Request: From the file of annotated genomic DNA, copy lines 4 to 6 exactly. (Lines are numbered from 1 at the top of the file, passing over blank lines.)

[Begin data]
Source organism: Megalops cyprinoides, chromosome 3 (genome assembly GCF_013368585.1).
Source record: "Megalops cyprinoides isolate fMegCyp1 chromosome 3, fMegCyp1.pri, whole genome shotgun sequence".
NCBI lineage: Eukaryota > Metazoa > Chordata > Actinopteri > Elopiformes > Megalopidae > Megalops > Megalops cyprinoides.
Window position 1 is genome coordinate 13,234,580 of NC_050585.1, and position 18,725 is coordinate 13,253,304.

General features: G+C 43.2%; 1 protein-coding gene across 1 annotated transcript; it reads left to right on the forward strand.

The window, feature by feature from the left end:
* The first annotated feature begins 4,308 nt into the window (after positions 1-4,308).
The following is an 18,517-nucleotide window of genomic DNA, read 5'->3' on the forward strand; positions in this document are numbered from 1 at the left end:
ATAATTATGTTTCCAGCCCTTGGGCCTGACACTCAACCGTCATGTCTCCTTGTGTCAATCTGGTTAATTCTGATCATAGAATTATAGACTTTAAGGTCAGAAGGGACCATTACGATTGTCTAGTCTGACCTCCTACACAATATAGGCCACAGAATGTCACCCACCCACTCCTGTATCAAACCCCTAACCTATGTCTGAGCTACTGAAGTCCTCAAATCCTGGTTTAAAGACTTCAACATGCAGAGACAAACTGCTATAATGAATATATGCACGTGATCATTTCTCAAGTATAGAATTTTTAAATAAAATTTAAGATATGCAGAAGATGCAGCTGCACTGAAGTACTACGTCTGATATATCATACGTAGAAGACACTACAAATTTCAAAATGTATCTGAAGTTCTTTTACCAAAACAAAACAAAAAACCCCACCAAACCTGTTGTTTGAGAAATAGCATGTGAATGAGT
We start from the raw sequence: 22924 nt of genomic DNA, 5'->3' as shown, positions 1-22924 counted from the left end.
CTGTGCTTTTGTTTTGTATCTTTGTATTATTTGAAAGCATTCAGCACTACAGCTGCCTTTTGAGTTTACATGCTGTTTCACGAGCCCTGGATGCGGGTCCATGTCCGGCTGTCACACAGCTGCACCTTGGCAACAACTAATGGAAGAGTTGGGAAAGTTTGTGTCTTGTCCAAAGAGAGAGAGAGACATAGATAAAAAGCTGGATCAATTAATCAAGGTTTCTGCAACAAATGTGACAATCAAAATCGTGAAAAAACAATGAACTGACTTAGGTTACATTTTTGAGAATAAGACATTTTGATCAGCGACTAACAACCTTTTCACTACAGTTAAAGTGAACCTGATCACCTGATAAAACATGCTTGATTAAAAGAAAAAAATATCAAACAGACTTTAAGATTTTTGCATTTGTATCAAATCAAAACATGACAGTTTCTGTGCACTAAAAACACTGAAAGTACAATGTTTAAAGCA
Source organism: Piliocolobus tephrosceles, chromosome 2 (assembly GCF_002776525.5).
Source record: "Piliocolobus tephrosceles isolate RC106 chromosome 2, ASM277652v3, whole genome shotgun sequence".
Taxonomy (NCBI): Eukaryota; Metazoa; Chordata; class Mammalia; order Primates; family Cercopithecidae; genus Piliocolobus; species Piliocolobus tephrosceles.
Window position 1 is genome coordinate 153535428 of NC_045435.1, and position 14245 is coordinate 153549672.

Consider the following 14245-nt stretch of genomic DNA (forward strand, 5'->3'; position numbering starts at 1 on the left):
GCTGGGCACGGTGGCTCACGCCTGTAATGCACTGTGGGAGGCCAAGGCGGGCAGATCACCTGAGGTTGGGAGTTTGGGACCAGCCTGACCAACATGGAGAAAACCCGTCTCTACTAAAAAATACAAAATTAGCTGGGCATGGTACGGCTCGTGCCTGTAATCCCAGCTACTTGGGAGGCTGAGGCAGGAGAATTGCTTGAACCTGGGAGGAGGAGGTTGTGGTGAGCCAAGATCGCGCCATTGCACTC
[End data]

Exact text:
Window position 1 is genome coordinate 13,234,580 of NC_050585.1, and position 18,725 is coordinate 13,253,304.

General features: G+C 43.2%; 1 protein-coding gene across 1 annotated transcript; it reads left to right on the forward strand.

The window, feature by feature from the left end: